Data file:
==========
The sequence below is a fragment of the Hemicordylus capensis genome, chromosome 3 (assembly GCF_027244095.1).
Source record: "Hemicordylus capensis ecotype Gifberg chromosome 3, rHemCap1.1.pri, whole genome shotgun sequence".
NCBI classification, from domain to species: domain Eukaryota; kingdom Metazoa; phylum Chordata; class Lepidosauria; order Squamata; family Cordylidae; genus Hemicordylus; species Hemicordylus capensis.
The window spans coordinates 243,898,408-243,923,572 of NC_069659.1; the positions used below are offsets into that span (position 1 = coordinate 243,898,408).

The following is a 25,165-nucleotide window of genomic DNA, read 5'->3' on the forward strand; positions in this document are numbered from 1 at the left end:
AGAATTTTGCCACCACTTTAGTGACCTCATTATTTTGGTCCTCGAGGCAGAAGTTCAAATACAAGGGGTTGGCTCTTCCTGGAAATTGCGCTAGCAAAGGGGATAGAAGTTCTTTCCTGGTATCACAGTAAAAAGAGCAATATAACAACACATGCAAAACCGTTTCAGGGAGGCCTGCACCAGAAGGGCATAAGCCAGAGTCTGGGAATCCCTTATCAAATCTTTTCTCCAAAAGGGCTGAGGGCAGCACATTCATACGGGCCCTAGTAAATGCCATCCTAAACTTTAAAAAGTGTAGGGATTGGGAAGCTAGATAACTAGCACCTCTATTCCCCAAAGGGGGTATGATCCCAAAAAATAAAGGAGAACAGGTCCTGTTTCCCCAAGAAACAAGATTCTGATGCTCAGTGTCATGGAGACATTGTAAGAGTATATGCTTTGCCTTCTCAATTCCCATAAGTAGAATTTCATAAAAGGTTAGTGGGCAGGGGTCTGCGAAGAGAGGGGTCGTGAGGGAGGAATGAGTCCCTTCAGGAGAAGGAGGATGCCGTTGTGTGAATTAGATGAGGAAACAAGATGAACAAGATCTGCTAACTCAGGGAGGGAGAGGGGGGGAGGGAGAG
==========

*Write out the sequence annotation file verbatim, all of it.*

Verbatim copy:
The sequence below is a fragment of the Hemicordylus capensis genome, chromosome 3 (assembly GCF_027244095.1).
Source record: "Hemicordylus capensis ecotype Gifberg chromosome 3, rHemCap1.1.pri, whole genome shotgun sequence".
NCBI classification, from domain to species: domain Eukaryota; kingdom Metazoa; phylum Chordata; class Lepidosauria; order Squamata; family Cordylidae; genus Hemicordylus; species Hemicordylus capensis.
The window spans coordinates 243,898,408-243,923,572 of NC_069659.1; the positions used below are offsets into that span (position 1 = coordinate 243,898,408).

The following is a 25,165-nucleotide window of genomic DNA, read 5'->3' on the forward strand; positions in this document are numbered from 1 at the left end:
AGAATTTTGCCACCACTTTAGTGACCTCATTATTTTGGTCCTCGAGGCAGAAGTTCAAATACAAGGGGTTGGCTCTTCCTGGAAATTGCGCTAGCAAAGGGGATAGAAGTTCTTTCCTGGTATCACAGTAAAAAGAGCAATATAACAACACATGCAAAACCGTTTCAGGGAGGCCTGCACCAGAAGGGCATAAGCCAGAGTCTGGGAATCCCTTATCAAATCTTTTCTCCAAAAGGGCTGAGGGCAGCACATTCATACGGGCCCTAGTAAATGCCATCCTAAACTTTAAAAAGTGTAGGGATTGGGAAGCTAGATAACTAGCACCTCTATTCCCCAAAGGGGGTATGATCCCAAAAAATAAAGGAGAACAGGTCCTGTTTCCCCAAGAAACAAGATTCTGATGCTCAGTGTCATGGAGACATTGTAAGAGTATATGCTTTGCCTTCTCAATTCCCATAAGTAGAATTTCATAAAAGGTTAGTGGGCAGGGGTCTGCGAAGAGAGGGGTCGTGAGGGAGGAATGAGTCCCTTCAGGAGAAGGAGGATGCCGTTGTGTGAATTAGATGAGGAAACAAGATGAACAAGATCTGCTAACTCAGGGAGGGAGAGGGGGGGAGGGAGAG